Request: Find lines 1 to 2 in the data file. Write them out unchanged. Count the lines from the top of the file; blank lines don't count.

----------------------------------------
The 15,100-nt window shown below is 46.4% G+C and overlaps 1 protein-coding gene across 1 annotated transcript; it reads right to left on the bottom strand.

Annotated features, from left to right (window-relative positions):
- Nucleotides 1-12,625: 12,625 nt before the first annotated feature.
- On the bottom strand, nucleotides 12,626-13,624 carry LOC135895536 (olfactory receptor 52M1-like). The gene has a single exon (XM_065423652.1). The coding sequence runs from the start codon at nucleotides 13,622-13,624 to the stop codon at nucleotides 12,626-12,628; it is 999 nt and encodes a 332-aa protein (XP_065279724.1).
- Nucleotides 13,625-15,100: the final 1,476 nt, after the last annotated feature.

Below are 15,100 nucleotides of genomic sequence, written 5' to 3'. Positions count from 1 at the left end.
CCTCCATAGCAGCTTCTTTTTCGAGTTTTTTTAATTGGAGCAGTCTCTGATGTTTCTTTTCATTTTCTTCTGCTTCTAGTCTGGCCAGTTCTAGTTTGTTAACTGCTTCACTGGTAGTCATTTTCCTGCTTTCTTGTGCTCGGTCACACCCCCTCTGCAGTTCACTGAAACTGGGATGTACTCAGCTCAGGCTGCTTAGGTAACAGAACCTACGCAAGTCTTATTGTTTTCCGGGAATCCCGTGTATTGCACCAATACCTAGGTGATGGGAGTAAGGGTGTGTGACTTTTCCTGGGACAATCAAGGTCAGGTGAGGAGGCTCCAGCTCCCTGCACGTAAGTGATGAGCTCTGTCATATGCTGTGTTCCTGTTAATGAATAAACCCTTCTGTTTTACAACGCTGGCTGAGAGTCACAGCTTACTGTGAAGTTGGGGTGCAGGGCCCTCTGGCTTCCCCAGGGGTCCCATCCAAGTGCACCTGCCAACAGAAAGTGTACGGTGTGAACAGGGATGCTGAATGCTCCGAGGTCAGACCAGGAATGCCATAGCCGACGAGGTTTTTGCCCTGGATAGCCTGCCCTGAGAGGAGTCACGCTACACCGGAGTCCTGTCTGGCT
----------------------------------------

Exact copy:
The 15,100-nt window shown below is 46.4% G+C and overlaps 1 protein-coding gene across 1 annotated transcript; it reads right to left on the bottom strand.

Annotated features, from left to right (window-relative positions):